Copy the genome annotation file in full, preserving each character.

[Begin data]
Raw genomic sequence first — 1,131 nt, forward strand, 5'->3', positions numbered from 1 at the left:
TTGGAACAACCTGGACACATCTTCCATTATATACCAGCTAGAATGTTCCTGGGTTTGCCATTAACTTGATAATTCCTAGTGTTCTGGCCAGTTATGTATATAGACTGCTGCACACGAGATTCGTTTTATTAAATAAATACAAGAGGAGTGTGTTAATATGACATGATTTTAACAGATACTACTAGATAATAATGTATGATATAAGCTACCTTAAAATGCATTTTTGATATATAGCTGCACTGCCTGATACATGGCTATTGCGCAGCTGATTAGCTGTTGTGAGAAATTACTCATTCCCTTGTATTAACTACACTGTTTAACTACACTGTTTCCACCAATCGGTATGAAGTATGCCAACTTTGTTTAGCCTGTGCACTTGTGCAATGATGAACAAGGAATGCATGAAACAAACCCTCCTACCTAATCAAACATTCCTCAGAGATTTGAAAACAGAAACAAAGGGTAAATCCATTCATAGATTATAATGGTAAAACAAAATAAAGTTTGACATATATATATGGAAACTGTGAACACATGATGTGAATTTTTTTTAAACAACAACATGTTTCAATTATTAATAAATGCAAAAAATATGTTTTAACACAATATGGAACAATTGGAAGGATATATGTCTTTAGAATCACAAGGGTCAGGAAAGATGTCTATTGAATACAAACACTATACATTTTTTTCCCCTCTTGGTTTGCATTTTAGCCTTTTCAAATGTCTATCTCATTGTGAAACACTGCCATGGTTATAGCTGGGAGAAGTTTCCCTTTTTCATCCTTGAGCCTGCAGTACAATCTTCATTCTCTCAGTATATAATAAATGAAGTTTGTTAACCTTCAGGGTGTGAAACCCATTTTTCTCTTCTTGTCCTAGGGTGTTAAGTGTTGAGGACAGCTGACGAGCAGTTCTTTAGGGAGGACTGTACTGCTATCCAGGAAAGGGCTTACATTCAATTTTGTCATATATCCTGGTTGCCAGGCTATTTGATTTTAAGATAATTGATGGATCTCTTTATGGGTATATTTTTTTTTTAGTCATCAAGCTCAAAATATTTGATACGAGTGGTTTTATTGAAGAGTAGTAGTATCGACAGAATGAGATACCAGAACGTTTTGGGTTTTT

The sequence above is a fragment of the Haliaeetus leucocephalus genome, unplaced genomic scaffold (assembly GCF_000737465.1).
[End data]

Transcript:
Raw genomic sequence first — 1,131 nt, forward strand, 5'->3', positions numbered from 1 at the left:
TTGGAACAACCTGGACACATCTTCCATTATATACCAGCTAGAATGTTCCTGGGTTTGCCATTAACTTGATAATTCCTAGTGTTCTGGCCAGTTATGTATATAGACTGCTGCACACGAGATTCGTTTTATTAAATAAATACAAGAGGAGTGTGTTAATATGACATGATTTTAACAGATACTACTAGATAATAATGTATGATATAAGCTACCTTAAAATGCATTTTTGATATATAGCTGCACTGCCTGATACATGGCTATTGCGCAGCTGATTAGCTGTTGTGAGAAATTACTCATTCCCTTGTATTAACTACACTGTTTAACTACACTGTTTCCACCAATCGGTATGAAGTATGCCAACTTTGTTTAGCCTGTGCACTTGTGCAATGATGAACAAGGAATGCATGAAACAAACCCTCCTACCTAATCAAACATTCCTCAGAGATTTGAAAACAGAAACAAAGGGTAAATCCATTCATAGATTATAATGGTAAAACAAAATAAAGTTTGACATATATATATGGAAACTGTGAACACATGATGTGAATTTTTTTTAAACAACAACATGTTTCAATTATTAATAAATGCAAAAAATATGTTTTAACACAATATGGAACAATTGGAAGGATATATGTCTTTAGAATCACAAGGGTCAGGAAAGATGTCTATTGAATACAAACACTATACATTTTTTTCCCCTCTTGGTTTGCATTTTAGCCTTTTCAAATGTCTATCTCATTGTGAAACACTGCCATGGTTATAGCTGGGAGAAGTTTCCCTTTTTCATCCTTGAGCCTGCAGTACAATCTTCATTCTCTCAGTATATAATAAATGAAGTTTGTTAACCTTCAGGGTGTGAAACCCATTTTTCTCTTCTTGTCCTAGGGTGTTAAGTGTTGAGGACAGCTGACGAGCAGTTCTTTAGGGAGGACTGTACTGCTATCCAGGAAAGGGCTTACATTCAATTTTGTCATATATCCTGGTTGCCAGGCTATTTGATTTTAAGATAATTGATGGATCTCTTTATGGGTATATTTTTTTTTTAGTCATCAAGCTCAAAATATTTGATACGAGTGGTTTTATTGAAGAGTAGTAGTATCGACAGAATGAGATACCAGAACGTTTTGGGTTTTT

The sequence above is a fragment of the Haliaeetus leucocephalus genome, unplaced genomic scaffold (assembly GCF_000737465.1).